Tuesday, August 30, 2005

Malaysian British Writer took a Long Road to Printed Page
You may have heard of Tang Aw lately. His first book, The Harmony Silk Factory has just been long-listed for the Man Booker Prize, the UK's most prestigious literary award. The beautifully rendered story of the mysterious and rakish Johnny Lim in 1940s Malaysia is being hailed by critics and readers alike, which is particularly satisfying for Aw, who spent five hard years writing it after leaving his family-approved career of law.
Growing up in Kuala Lumpur, Aw was encouraged to read "on the assumption that you are going to go on and read lots of books that will make you interested in law or banking," he tells The Age of Australia.
After dutifully attending law school at Cambridge University, he tried to work odd jobs and write, but was struggling financially and artistically and decided to go be a lawyer. "I like the idea of law as an academic subject... The practice of law is something else completely; it's awful," says Aw.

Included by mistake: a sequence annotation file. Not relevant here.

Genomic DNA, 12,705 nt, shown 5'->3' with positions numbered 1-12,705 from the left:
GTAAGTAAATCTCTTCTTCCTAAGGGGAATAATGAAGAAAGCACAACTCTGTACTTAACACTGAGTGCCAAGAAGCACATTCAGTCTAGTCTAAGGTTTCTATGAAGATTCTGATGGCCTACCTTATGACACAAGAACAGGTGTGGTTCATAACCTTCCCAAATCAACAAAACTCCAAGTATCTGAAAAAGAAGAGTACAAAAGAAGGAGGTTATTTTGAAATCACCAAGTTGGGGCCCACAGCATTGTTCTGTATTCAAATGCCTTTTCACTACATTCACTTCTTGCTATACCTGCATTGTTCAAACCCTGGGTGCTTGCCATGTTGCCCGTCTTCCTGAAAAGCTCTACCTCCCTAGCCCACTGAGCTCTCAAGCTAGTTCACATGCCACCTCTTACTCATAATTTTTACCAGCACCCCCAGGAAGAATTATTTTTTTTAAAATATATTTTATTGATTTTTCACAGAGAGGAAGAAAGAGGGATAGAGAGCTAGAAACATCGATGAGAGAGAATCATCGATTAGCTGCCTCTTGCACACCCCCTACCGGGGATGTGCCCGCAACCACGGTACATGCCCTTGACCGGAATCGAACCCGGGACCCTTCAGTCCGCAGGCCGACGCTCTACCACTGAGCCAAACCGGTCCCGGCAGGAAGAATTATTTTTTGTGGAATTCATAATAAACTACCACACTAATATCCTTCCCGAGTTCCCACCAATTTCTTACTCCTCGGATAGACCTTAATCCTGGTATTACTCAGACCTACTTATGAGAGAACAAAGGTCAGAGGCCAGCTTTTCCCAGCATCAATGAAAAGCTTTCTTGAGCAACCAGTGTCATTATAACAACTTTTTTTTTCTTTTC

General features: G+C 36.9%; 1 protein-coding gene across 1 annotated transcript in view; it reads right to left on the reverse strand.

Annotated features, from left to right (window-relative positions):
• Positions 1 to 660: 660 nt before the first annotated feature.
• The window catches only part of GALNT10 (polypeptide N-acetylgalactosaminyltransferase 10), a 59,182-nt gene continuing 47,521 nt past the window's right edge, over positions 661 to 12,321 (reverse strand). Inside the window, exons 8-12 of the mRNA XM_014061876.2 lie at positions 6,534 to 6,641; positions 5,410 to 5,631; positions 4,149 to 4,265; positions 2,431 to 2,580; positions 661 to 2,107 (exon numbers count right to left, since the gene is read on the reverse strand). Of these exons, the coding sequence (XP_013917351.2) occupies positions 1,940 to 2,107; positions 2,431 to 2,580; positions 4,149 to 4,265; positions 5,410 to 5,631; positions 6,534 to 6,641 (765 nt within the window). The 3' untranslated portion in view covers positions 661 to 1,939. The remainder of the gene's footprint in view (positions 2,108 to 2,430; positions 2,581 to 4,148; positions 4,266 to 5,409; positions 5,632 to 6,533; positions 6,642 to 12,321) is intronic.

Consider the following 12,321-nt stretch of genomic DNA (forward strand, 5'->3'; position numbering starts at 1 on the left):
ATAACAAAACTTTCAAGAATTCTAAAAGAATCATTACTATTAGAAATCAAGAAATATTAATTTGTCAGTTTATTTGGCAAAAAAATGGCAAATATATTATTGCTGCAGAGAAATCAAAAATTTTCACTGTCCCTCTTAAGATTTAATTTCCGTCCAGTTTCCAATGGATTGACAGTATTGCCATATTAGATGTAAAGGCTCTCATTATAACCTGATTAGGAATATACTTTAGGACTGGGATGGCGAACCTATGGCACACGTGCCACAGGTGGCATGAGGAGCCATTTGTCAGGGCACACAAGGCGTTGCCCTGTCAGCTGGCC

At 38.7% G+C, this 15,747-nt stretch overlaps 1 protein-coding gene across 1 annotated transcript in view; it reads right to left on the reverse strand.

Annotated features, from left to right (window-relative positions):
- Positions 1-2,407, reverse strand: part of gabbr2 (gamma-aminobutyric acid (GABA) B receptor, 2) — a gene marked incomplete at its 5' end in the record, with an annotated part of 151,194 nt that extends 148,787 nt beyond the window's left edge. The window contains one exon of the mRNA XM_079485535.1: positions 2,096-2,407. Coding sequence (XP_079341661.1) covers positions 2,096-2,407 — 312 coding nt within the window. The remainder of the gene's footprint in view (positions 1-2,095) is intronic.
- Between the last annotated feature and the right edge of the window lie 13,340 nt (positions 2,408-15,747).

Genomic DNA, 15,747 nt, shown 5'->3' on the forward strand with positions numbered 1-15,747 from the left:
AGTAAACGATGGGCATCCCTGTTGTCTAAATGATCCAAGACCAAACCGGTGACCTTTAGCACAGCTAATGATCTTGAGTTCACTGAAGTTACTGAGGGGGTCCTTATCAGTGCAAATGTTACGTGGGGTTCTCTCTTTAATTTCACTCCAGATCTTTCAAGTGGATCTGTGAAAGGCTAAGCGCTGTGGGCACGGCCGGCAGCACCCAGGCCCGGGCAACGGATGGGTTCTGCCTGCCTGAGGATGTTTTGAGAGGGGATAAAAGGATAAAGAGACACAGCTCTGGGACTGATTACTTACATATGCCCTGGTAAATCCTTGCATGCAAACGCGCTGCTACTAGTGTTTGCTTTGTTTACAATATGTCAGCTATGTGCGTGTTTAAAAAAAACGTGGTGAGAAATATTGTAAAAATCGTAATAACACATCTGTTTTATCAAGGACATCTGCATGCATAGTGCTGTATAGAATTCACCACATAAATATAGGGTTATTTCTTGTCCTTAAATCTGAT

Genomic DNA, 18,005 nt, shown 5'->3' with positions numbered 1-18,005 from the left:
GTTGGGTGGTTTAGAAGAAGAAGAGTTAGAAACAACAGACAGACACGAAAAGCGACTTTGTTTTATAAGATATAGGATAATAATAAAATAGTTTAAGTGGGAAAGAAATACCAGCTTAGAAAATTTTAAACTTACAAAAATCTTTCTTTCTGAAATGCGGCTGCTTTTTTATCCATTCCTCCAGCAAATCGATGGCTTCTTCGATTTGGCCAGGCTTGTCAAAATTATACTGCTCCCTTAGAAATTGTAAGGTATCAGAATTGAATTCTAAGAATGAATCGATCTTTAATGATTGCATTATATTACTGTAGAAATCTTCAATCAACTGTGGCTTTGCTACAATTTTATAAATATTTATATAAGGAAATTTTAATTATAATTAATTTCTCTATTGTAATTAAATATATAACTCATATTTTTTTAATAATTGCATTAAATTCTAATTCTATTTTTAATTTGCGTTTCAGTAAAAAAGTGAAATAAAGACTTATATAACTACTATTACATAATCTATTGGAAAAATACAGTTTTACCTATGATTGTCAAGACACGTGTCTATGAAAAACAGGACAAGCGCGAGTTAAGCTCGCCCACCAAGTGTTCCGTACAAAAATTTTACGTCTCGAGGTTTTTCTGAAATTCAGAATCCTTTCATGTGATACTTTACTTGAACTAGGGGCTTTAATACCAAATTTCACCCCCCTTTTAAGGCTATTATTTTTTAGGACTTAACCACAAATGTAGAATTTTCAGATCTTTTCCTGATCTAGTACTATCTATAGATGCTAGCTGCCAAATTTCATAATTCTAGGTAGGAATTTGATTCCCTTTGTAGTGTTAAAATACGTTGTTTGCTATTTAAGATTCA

Five years later he had socked away enough money to quit and write for a while but faced another considerable road block. He had no idea what he was doing. Aw enrolled in the creative writing program at the University of East Anglia, which boasts alums such as Ian McEwan and Kasuo Ishiguro. The program, where Aw started The Harmony Silk Factory, is not for the faint of heart (or the untalented, it seems). "It really is horrible," Aw says of his time in the program. "It's basically just workshops in which four people's work is discussed. That is handed out in advance and everyone has a week to tear it to pieces and that's what they do." Nevertheless, Aw is finally what always wanted to be.

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